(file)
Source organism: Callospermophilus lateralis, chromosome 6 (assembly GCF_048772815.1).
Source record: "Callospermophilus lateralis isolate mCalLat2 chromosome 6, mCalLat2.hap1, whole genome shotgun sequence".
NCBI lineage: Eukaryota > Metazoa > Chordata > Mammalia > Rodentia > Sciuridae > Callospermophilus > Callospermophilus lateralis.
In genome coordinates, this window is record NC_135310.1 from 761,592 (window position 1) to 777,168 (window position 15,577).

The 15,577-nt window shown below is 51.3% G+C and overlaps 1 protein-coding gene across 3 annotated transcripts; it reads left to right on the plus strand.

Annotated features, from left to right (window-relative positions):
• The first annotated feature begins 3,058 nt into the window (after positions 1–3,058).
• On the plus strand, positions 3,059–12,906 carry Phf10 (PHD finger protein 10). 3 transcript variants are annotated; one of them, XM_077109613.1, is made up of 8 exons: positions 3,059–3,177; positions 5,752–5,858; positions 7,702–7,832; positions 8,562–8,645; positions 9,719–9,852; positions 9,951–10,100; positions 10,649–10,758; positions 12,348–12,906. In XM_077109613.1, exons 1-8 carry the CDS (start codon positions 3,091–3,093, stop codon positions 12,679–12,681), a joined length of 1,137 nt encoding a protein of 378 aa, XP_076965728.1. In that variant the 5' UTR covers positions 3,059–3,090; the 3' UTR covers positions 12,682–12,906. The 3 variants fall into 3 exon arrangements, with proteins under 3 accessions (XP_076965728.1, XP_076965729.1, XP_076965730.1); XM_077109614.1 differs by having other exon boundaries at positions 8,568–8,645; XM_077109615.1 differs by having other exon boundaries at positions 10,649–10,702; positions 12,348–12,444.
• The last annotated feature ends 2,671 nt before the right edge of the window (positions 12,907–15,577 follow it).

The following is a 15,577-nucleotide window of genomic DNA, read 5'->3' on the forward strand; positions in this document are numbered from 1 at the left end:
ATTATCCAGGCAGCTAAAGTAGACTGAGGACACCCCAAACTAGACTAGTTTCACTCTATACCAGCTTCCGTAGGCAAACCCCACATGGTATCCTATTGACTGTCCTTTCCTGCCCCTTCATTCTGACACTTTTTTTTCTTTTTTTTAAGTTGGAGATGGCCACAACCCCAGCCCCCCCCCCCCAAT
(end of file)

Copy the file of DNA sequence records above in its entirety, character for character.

Source organism: Callospermophilus lateralis, chromosome 6 (assembly GCF_048772815.1).
Source record: "Callospermophilus lateralis isolate mCalLat2 chromosome 6, mCalLat2.hap1, whole genome shotgun sequence".
NCBI lineage: Eukaryota > Metazoa > Chordata > Mammalia > Rodentia > Sciuridae > Callospermophilus > Callospermophilus lateralis.
In genome coordinates, this window is record NC_135310.1 from 761,592 (window position 1) to 777,168 (window position 15,577).

The 15,577-nt window shown below is 51.3% G+C and overlaps 1 protein-coding gene across 3 annotated transcripts; it reads left to right on the plus strand.

Annotated features, from left to right (window-relative positions):
• The first annotated feature begins 3,058 nt into the window (after positions 1–3,058).
• On the plus strand, positions 3,059–12,906 carry Phf10 (PHD finger protein 10). 3 transcript variants are annotated; one of them, XM_077109613.1, is made up of 8 exons: positions 3,059–3,177; positions 5,752–5,858; positions 7,702–7,832; positions 8,562–8,645; positions 9,719–9,852; positions 9,951–10,100; positions 10,649–10,758; positions 12,348–12,906. In XM_077109613.1, exons 1-8 carry the CDS (start codon positions 3,091–3,093, stop codon positions 12,679–12,681), a joined length of 1,137 nt encoding a protein of 378 aa, XP_076965728.1. In that variant the 5' UTR covers positions 3,059–3,090; the 3' UTR covers positions 12,682–12,906. The 3 variants fall into 3 exon arrangements, with proteins under 3 accessions (XP_076965728.1, XP_076965729.1, XP_076965730.1); XM_077109614.1 differs by having other exon boundaries at positions 8,568–8,645; XM_077109615.1 differs by having other exon boundaries at positions 10,649–10,702; positions 12,348–12,444.
• The last annotated feature ends 2,671 nt before the right edge of the window (positions 12,907–15,577 follow it).

The following is a 15,577-nucleotide window of genomic DNA, read 5'->3' on the forward strand; positions in this document are numbered from 1 at the left end:
ATTATCCAGGCAGCTAAAGTAGACTGAGGACACCCCAAACTAGACTAGTTTCACTCTATACCAGCTTCCGTAGGCAAACCCCACATGGTATCCTATTGACTGTCCTTTCCTGCCCCTTCATTCTGACACTTTTTTTTCTTTTTTTTAAGTTGGAGATGGCCACAACCCCAGCCCCCCCCCCCCAAT